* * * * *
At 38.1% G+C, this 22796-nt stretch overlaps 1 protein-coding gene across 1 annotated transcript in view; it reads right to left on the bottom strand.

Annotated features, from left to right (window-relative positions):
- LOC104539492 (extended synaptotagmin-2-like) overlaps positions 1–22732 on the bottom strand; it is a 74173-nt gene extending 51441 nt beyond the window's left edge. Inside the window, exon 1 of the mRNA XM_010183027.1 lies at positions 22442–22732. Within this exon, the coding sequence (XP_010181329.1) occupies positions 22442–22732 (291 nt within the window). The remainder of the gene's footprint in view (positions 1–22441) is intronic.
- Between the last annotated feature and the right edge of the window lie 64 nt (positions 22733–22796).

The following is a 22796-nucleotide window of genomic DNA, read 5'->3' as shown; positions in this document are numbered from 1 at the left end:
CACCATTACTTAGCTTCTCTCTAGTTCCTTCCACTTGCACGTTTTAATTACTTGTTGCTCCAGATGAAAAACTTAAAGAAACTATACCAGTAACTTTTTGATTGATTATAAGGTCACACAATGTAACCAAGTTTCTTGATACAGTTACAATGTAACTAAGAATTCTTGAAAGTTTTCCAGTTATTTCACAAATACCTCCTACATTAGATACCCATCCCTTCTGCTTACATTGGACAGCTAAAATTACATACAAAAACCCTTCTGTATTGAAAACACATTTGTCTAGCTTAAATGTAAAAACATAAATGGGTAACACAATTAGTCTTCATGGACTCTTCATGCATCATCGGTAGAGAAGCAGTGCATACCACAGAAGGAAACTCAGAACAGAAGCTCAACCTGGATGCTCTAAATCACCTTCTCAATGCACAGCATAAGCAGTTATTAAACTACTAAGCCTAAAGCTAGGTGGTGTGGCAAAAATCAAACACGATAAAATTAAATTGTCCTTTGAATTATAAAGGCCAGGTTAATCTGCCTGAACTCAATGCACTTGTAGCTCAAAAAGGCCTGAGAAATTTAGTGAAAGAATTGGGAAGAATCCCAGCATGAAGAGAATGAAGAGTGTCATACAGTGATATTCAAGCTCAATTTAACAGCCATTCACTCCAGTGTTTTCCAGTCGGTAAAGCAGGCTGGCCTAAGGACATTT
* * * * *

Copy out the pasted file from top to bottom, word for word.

At 38.1% G+C, this 22796-nt stretch overlaps 1 protein-coding gene across 1 annotated transcript in view; it reads right to left on the bottom strand.

Annotated features, from left to right (window-relative positions):
- LOC104539492 (extended synaptotagmin-2-like) overlaps positions 1–22732 on the bottom strand; it is a 74173-nt gene extending 51441 nt beyond the window's left edge. Inside the window, exon 1 of the mRNA XM_010183027.1 lies at positions 22442–22732. Within this exon, the coding sequence (XP_010181329.1) occupies positions 22442–22732 (291 nt within the window). The remainder of the gene's footprint in view (positions 1–22441) is intronic.
- Between the last annotated feature and the right edge of the window lie 64 nt (positions 22733–22796).

The following is a 22796-nucleotide window of genomic DNA, read 5'->3' as shown; positions in this document are numbered from 1 at the left end:
CACCATTACTTAGCTTCTCTCTAGTTCCTTCCACTTGCACGTTTTAATTACTTGTTGCTCCAGATGAAAAACTTAAAGAAACTATACCAGTAACTTTTTGATTGATTATAAGGTCACACAATGTAACCAAGTTTCTTGATACAGTTACAATGTAACTAAGAATTCTTGAAAGTTTTCCAGTTATTTCACAAATACCTCCTACATTAGATACCCATCCCTTCTGCTTACATTGGACAGCTAAAATTACATACAAAAACCCTTCTGTATTGAAAACACATTTGTCTAGCTTAAATGTAAAAACATAAATGGGTAACACAATTAGTCTTCATGGACTCTTCATGCATCATCGGTAGAGAAGCAGTGCATACCACAGAAGGAAACTCAGAACAGAAGCTCAACCTGGATGCTCTAAATCACCTTCTCAATGCACAGCATAAGCAGTTATTAAACTACTAAGCCTAAAGCTAGGTGGTGTGGCAAAAATCAAACACGATAAAATTAAATTGTCCTTTGAATTATAAAGGCCAGGTTAATCTGCCTGAACTCAATGCACTTGTAGCTCAAAAAGGCCTGAGAAATTTAGTGAAAGAATTGGGAAGAATCCCAGCATGAAGAGAATGAAGAGTGTCATACAGTGATATTCAAGCTCAATTTAACAGCCATTCACTCCAGTGTTTTCCAGTCGGTAAAGCAGGCTGGCCTAAGGACATTT